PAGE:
Animals are not people. As much as we love to take certain traits and match them up against our own, most wildlife is just that – untamed and uncontrollable. We merely anthropomorphize their behavior, believing we can learn a little something about nature in general just by making these creatures a little less unpredictable and more like people. Of course, there is always an exception to the rule, and in the great apes, we often find said exclusion. It is said that a scant 4% of DNA differentiates us from our primate cousins, and in this regard, we can truly see the human in such a hulking facade.
In fact, a recent story about a gorilla in Germany proves how close we are as a species, and how we has individuals can see ourselves in even the most arcane of places. Shira, who lives at the Frankfurt Zoo, recently gave birth to a baby girl. All seemed fine until, one day, the infant dropped dead. No explanation. No immediate answer as to why. Now, this was not the first time Shira had given birth and lost the child. She had a son a few months back, but after six months of life, he died of an infection.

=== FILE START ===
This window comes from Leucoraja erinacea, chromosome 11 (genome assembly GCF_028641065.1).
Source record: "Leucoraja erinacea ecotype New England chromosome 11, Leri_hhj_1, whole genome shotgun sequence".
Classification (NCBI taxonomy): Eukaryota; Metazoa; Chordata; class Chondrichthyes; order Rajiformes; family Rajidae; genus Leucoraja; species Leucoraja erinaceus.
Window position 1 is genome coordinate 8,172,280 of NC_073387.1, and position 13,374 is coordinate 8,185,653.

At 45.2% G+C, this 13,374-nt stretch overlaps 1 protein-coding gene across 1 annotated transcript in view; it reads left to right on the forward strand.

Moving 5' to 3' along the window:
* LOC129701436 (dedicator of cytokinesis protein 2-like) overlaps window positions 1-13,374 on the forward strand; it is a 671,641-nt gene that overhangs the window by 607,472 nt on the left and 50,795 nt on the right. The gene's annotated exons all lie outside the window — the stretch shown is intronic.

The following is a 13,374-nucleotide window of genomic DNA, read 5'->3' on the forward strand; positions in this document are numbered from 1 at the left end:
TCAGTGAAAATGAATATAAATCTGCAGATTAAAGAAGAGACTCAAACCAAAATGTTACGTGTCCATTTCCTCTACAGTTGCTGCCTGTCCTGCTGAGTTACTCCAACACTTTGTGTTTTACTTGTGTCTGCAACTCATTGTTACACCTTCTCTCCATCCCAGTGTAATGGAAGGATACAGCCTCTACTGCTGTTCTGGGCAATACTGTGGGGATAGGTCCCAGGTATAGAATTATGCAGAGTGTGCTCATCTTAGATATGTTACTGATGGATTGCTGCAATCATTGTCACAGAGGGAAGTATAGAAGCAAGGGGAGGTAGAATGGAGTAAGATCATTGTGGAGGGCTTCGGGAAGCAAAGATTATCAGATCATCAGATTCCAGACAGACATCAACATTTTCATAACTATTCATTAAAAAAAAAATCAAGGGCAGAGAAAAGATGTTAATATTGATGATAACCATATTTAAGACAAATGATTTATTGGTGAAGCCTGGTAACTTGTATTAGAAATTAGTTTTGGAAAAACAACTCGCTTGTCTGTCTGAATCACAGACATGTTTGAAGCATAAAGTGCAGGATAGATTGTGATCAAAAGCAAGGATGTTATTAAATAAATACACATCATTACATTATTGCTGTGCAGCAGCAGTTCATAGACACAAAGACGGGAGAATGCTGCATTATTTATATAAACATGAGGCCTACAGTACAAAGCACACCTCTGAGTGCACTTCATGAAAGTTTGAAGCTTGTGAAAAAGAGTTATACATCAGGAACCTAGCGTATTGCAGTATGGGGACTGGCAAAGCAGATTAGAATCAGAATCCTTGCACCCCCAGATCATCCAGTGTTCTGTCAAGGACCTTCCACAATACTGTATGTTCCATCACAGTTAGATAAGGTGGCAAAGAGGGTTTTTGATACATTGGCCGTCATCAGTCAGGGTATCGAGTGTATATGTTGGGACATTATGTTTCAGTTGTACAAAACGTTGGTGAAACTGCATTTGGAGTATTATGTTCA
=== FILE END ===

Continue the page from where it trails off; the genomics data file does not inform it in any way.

The zoo wanted to find out what happened to the female, but her mother kept doing something heartbreaking. Shira could not accept the death of her daughter. For days, she would carry the corpse around with her, shaking the lifeless form as if to wake it from its eternal slumber. She would even sleep with it at night, draping the body over her belly as she rested. It was painful to watch. Gradually, Shira let the keepers take her baby, and an autopsy will be done to determine the cause of death. That doesn’t sound like the actions of a wild animal now, does it?